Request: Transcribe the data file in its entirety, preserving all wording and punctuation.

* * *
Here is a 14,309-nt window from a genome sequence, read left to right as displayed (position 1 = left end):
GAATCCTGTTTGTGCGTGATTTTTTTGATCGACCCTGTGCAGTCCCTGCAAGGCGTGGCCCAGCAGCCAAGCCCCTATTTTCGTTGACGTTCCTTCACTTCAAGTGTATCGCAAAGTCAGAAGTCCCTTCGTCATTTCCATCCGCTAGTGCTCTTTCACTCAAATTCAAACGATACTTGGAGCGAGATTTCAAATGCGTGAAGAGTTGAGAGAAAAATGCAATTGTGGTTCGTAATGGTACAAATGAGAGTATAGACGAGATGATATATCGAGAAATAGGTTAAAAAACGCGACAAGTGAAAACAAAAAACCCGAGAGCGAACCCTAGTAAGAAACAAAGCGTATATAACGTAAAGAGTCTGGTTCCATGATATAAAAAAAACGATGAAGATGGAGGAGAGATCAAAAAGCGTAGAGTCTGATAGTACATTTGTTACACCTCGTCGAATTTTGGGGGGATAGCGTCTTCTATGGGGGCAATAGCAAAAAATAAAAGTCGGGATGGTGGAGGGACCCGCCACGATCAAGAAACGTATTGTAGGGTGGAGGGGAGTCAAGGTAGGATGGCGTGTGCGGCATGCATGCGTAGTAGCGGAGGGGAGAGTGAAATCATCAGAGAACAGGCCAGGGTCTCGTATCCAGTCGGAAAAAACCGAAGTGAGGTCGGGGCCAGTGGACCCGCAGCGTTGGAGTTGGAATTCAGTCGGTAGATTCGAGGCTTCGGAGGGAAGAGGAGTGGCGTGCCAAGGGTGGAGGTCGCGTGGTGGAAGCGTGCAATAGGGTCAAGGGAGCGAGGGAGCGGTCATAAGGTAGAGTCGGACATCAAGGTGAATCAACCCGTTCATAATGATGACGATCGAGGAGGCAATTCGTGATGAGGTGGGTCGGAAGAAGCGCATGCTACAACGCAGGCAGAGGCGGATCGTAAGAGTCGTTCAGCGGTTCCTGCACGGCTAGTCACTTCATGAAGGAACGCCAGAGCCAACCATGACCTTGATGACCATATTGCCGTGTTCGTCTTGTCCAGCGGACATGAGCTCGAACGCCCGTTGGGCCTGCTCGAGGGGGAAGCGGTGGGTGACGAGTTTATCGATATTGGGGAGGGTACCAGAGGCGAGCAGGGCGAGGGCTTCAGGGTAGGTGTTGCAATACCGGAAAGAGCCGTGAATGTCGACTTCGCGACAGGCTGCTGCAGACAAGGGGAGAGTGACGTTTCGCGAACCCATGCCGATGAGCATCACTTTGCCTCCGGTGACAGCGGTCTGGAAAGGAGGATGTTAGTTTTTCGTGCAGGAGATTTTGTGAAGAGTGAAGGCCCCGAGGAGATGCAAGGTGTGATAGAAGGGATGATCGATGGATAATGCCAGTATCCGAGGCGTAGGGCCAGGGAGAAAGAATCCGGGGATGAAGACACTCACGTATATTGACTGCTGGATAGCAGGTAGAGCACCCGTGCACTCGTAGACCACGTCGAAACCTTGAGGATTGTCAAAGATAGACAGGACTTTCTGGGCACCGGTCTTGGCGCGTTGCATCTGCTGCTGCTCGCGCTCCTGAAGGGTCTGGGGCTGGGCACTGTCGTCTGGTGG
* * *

Here is a 14,309-nt window from a genome sequence, read left to right as displayed (position 1 = left end):
GAATCCTGTTTGTGCGTGATTTTTTTGATCGACCCTGTGCAGTCCCTGCAAGGCGTGGCCCAGCAGCCAAGCCCCTATTTTCGTTGACGTTCCTTCACTTCAAGTGTATCGCAAAGTCAGAAGTCCCTTCGTCATTTCCATCCGCTAGTGCTCTTTCACTCAAATTCAAACGATACTTGGAGCGAGATTTCAAATGCGTGAAGAGTTGAGAGAAAAATGCAATTGTGGTTCGTAATGGTACAAATGAGAGTATAGACGAGATGATATATCGAGAAATAGGTTAAAAAACGCGACAAGTGAAAACAAAAAACCCGAGAGCGAACCCTAGTAAGAAACAAAGCGTATATAACGTAAAGAGTCTGGTTCCATGATATAAAAAAAACGATGAAGATGGAGGAGAGATCAAAAAGCGTAGAGTCTGATAGTACATTTGTTACACCTCGTCGAATTTTGGGGGGATAGCGTCTTCTATGGGGGCAATAGCAAAAAATAAAAGTCGGGATGGTGGAGGGACCCGCCACGATCAAGAAACGTATTGTAGGGTGGAGGGGAGTCAAGGTAGGATGGCGTGTGCGGCATGCATGCGTAGTAGCGGAGGGGAGAGTGAAATCATCAGAGAACAGGCCAGGGTCTCGTATCCAGTCGGAAAAAACCGAAGTGAGGTCGGGGCCAGTGGACCCGCAGCGTTGGAGTTGGAATTCAGTCGGTAGATTCGAGGCTTCGGAGGGAAGAGGAGTGGCGTGCCAAGGGTGGAGGTCGCGTGGTGGAAGCGTGCAATAGGGTCAAGGGAGCGAGGGAGCGGTCATAAGGTAGAGTCGGACATCAAGGTGAATCAACCCGTTCATAATGATGACGATCGAGGAGGCAATTCGTGATGAGGTGGGTCGGAAGAAGCGCATGCTACAACGCAGGCAGAGGCGGATCGTAAGAGTCGTTCAGCGGTTCCTGCACGGCTAGTCACTTCATGAAGGAACGCCAGAGCCAACCATGACCTTGATGACCATATTGCCGTGTTCGTCTTGTCCAGCGGACATGAGCTCGAACGCCCGTTGGGCCTGCTCGAGGGGGAAGCGGTGGGTGACGAGTTTATCGATATTGGGGAGGGTACCAGAGGCGAGCAGGGCGAGGGCTTCAGGGTAGGTGTTGCAATACCGGAAAGAGCCGTGAATGTCGACTTCGCGACAGGCTGCTGCAGACAAGGGGAGAGTGACGTTTCGCGAACCCATGCCGATGAGCATCACTTTGCCTCCGGTGACAGCGGTCTGGAAAGGAGGATGTTAGTTTTTCGTGCAGGAGATTTTGTGAAGAGTGAAGGCCCCGAGGAGATGCAAGGTGTGATAGAAGGGATGATCGATGGATAATGCCAGTATCCGAGGCGTAGGGCCAGGGAGAAAGAATCCGGGGATGAAGACACTCACGTATATTGACTGCTGGATAGCAGGTAGAGCACCCGTGCACTCGTAGACCACGTCGAAACCTTGAGGATTGTCAAAGATAGACAGGACTTTCTGGGCACCGGTCTTGGCGCGTTGCATCTGCTGCTGCTCGCGCTCCTGAAGGGTCTGGGGCTGGGCACTGTCGTCTGGTGG